Cash Notes

Oct 182010

By Sherin Saafan

Translated by Aisha El-Awady

"To my dear wife Susan, Happy Birthday.”

This is not a text message or an e-mail, it is a note written on an Egyptian one pound banknote, from a husband to his wife wishing her a happy birthday.

I found this note in someone’s personal paper money collection. But this is no ordinary paper money collection, nor is it a collection of foreign currencies. This is a collection of messages and dedications that people have written down on paper money.

Nora, the owner of this collection, collects any cash notes she finds on Egyptian money, starting from the 25 and 50 piaster notes up to the 50 Egyptian pound notes.

But why bother collecting cash notes that are of meaning only to their owners? If the owners themselves were not bothered enough to hold on to these notes that carry special meaning to them and them alone, then what value could Nora possibly find in them?

Nora explains that she picked up this hobby as she likes the idea of writing on money and that she feels that there must be a story behind each of these cash notes or dedications and that she tries to imagine what it could be. She believes these individuals must have lost the money by mistake, so she began collecting any money that had anything written on it, irrespective of what it said.

“When I was little, my Dad told me that US dollars cannot be used if they have writing on them, but I found that here in Egypt we write on money and it can still be used,” she said.

Nora says the strangest cash note she ever found, at least for her, was one that said “Ahmad Salim, Kafr Al-Shaikh.” The reason she finds it extraordinary is that this is her father’s name and hometown. It is also his same handwriting. But since he passed away she will never be able to verify whether or not her father wrote this note or find out the story behind it. In any case, she says she will keep this 50 pound note forever.

Her collection includes numerous and varied notes, including notes between married people like the one above, as well as notes from teachers to their students such as these two, “Every container exudes its contents: knowledge-manners-spirit, ‘Manar’, your math teacher,” and “To the best and most beautiful student I ever had, M.M.”

Other cash notes have words and phrases on them such as, “congratulations”, “love forever,” and “I love you.” While others have people’s names and phone numbers written on them, which may seem pointless unless they had the well known Egyptian phrase “money goes round” in mind, hoping that this money might one day wind up back in their hands.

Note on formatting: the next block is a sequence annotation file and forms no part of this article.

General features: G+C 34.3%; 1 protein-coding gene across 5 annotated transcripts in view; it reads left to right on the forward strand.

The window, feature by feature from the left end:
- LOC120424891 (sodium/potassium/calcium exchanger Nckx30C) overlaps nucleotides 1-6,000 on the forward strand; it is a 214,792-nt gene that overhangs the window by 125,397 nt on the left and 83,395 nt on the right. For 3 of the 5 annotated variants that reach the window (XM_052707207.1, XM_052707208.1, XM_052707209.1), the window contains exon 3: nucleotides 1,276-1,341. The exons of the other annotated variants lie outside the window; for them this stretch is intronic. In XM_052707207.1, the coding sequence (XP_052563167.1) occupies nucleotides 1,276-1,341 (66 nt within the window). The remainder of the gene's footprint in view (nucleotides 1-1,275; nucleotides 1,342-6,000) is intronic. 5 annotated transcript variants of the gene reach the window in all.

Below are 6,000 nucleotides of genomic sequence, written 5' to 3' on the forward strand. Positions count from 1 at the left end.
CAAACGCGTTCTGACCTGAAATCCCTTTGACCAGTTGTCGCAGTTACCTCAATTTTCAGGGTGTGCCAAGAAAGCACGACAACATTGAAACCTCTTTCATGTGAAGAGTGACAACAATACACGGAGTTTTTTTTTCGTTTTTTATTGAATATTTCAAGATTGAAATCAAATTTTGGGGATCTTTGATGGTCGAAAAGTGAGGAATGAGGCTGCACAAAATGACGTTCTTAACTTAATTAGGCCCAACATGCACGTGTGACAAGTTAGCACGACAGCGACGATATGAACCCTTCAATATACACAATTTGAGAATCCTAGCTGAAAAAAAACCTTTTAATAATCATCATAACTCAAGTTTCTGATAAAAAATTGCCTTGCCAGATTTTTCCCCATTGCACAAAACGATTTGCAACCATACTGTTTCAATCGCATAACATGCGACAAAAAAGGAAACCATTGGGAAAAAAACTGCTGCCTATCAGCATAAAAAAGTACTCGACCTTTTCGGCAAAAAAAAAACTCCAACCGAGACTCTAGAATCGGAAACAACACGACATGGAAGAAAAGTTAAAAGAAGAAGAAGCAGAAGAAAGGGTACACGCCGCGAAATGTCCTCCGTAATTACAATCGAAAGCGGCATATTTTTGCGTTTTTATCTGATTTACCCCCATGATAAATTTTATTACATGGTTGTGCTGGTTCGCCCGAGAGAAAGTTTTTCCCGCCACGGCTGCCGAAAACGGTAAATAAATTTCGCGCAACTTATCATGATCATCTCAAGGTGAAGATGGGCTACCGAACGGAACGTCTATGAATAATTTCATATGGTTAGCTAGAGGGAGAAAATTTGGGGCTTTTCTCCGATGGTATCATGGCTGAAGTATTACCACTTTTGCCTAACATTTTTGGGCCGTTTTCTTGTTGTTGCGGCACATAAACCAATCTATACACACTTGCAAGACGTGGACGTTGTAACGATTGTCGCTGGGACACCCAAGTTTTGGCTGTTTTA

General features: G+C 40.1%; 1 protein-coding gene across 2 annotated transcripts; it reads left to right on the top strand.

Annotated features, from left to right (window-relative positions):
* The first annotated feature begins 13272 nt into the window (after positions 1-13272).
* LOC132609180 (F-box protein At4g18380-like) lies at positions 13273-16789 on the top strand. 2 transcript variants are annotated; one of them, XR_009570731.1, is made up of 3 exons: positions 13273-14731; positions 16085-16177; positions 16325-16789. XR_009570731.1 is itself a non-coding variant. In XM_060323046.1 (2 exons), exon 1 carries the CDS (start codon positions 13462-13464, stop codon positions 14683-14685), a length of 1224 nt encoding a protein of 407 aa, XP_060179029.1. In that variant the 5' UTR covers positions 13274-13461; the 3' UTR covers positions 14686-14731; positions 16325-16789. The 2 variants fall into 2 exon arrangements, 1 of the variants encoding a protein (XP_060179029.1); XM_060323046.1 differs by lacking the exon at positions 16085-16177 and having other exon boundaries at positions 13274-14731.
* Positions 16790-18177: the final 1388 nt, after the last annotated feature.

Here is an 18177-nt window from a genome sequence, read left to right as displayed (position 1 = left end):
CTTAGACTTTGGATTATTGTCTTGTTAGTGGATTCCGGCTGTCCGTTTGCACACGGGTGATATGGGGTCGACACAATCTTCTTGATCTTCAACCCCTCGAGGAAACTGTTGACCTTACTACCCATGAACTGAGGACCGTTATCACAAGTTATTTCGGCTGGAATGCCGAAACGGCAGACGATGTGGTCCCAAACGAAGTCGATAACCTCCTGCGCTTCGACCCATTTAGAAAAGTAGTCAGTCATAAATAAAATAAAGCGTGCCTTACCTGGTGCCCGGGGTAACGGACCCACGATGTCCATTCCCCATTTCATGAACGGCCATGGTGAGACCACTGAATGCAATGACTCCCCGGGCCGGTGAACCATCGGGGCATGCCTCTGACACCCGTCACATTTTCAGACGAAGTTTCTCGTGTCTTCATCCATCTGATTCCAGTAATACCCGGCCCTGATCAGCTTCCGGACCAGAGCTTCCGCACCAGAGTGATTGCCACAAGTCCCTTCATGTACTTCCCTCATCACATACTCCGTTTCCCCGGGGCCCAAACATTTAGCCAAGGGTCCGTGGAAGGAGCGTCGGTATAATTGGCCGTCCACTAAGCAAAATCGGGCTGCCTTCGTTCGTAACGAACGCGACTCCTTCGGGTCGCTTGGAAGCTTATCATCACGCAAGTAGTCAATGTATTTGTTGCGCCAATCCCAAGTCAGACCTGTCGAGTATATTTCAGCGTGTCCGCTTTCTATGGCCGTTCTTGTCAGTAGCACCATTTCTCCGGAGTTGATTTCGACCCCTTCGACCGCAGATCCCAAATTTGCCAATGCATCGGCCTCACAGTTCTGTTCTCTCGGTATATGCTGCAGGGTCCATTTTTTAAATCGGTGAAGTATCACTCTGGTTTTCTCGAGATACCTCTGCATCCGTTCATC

Some of the cash notes have well-known sayings and aphorisms on them like, “If you see a white crow this means you have a good friend.” While others have found it to be a means to spread their thoughts or religious statements like, “prayer is the foundation of religion,” and “glad tidings to those who have patience,” and “Hallelujah and praise to Allah.”

Some people even use cash notes as a form of advertisement for their businesses or themselves, such as the note that has the name of a Consulting Engineers office stamped on it, and yet another used by people who wanted to nominate themselves for the People's Assembly or the Shura Council elections.

Speaking of electoral advertising, on 18 February 2010, the Al-Shorouk newspaper published a piece about a restaurant owner in Cairo who wrote slogans on the daily revenue of his restaurant, in support of Dr. Mohamed El-Baradei, as a way of expressing his thoughts, as well as his way of supporting the campaign for El-Baradei, a potential Egyptian presidential candidate.

This assortment of notes with varied intentions behind them may leave us thinking: Why didn’t their owners hold on to them even though they often times contain words of praise, gratitude, best wishes or love? Could it be that the money itself (although of little monetary value) was of more worth to them than the gesture or did they lose it by mistake and are still looking for it now? And has money become more valuable than memories?

Some may consider that writing on money defaces it even if it wasn’t meant to go back into circulation or to be used again. One thing is for sure though: no matter what happens in the future and even if all money is converted into the form of coins or new technology is used to send notes and dedications, these cash notes will remain in their owners’ memories, whether they got rid of them intentionally or lost them by mistake.